Please check out what the other bloggers are doing for Week 30 of Female Chef Gourmet Game Changers. And if you want to join in the fun, e-mail Mary at  One Perfect Bite. Mary started this delectable journey. Next week is Donna Hay.

Miranda - Mangoes and ChutneyJeanette - Healthy LivingApril - Abby Sweets


Whats Cookin Italian Style Cuisine said...

Wow that is quite a resume' love the art behind this cultural cooking. Thank you for that review and introducing me to this wonderful cook! I love that eggplant looks so soft and deliciously spreadable!

Kathy said...

Claudia, This dish reminds me of an eggplant dip we made for French Fridays. Yours looks delicious! Enjoyed your post. Have a good weekend!

TinaRBK said...

What an amazing life this woman has had, thanks for the intro. The way you described this dish does want me to try it. The name does not do it any justice, but I am glad that it did not put you off and you shared it with us. Adding this to my saved recipes-well worth trying.

TinaRBK said...

I am now following your blog-not sure why this was not done before. Have a great weekend!

Bunny said...

I loved you intro, fascinating woman and life. You have to love woman who have a passion for what they do. This is definitely a dish that needs to be made!

Katherine Roberts Aucoin said...

Love eggplant, in fact I've been craving it a lot lately. This will definitely be a broadening my horizons type of dish and I can't wait to try it.

Heather @ said...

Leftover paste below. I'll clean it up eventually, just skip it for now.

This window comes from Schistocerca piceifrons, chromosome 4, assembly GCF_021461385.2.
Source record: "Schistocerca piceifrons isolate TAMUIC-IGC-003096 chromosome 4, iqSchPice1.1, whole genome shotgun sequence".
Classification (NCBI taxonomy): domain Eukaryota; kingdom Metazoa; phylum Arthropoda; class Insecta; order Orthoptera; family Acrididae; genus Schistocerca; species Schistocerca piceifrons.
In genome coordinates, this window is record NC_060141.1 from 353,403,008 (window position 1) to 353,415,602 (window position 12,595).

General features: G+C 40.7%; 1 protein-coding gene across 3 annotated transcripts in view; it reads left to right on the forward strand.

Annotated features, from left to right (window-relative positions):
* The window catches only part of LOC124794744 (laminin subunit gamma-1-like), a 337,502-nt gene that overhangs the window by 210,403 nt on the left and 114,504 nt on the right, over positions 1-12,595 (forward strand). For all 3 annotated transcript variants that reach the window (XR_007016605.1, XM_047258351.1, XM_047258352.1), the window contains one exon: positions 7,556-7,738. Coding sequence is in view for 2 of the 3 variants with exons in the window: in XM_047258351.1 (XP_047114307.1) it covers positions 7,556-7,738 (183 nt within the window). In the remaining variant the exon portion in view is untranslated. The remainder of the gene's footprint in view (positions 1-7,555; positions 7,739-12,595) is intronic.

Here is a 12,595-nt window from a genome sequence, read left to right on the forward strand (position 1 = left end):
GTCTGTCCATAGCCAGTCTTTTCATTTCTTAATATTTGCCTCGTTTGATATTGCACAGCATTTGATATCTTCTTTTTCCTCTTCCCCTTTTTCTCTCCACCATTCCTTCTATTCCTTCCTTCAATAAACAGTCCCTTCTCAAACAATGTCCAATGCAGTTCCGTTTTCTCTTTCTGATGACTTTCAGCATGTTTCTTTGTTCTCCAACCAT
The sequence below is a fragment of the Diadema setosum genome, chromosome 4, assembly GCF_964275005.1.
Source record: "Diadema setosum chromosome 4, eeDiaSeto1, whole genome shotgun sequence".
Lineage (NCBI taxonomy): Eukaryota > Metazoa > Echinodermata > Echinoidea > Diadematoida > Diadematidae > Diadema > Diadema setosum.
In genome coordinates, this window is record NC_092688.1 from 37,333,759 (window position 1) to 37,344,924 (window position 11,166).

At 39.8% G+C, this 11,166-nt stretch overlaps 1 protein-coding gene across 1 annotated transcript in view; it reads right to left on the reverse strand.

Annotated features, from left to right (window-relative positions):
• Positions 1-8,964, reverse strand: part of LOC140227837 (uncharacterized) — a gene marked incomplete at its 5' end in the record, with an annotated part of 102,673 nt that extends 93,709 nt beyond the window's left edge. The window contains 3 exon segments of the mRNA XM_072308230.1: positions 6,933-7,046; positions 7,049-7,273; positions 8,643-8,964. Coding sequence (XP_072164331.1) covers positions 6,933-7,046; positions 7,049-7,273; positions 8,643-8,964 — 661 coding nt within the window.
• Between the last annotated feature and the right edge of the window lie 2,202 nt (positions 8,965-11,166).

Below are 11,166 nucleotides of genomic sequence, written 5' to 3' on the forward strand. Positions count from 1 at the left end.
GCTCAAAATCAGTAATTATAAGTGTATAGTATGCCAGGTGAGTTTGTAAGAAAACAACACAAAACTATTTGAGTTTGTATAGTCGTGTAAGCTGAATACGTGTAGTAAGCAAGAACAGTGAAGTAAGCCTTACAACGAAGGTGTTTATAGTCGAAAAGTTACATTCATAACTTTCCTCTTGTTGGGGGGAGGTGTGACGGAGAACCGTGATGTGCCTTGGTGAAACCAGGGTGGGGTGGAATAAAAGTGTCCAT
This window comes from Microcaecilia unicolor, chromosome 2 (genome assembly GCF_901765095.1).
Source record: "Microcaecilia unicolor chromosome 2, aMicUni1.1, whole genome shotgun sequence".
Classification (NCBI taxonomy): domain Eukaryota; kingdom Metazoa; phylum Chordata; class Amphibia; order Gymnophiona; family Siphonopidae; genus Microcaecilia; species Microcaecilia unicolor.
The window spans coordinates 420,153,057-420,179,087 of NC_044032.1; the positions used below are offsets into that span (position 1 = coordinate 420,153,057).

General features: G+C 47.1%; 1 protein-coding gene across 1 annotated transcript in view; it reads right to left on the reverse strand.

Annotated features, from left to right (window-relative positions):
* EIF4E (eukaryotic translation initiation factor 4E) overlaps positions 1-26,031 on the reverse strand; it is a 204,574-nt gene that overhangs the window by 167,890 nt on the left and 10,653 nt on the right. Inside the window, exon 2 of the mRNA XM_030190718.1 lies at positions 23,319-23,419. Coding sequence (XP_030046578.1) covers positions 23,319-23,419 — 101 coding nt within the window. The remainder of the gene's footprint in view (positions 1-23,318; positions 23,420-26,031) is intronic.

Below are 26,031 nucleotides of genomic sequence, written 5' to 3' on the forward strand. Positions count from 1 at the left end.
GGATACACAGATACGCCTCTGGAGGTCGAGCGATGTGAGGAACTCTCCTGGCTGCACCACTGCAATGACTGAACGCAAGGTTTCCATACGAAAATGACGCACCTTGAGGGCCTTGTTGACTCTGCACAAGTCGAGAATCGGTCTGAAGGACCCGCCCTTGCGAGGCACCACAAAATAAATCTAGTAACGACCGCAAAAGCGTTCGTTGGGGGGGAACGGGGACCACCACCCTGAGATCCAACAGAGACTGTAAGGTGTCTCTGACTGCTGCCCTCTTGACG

I almost wanted to make it because of the name...ha! I'm glad you made it so I could get a gander. It sounds very tasty.

Angie's Recipes said...

The eggplant sounds really flavourful! I would love some rice.

Jann said...

This certainly is the way I would like to eat my eggplant~yes, and a wonderful review!

Liz That Skinny Chick Can Bake said...

I just love your posts, Claudia! Now why in the world would one put the word "strange" in a recipe title? And I had to laugh at your "If I only had a brain" comment...seems to be the story of my life! Have a great weekend!

tinyskillet said...

I love hearing about these amazing women, it's so interesting to hear about their passion.

Some dishes just don't look well, but taste great! My favorite! I use Asian flavors a lot in my kitchen. I like how you just have to use a little bit of sesame oil to enjoy it.

Aarthi said...

yummy recipe...I will try it soon....This makes me drool..Bookmarking it..


Unknown said...

Your eggplant looks wonderful. You picked a great recipe. I will have to try it soon.

Mary Bergfeld said...

I have never tried this recipe and it is time for me to experiment. I love the recipes you pick for our Friday meme. They are always interesting and this one sounds delicious. I hope you have a great weekend. Blessings...Mary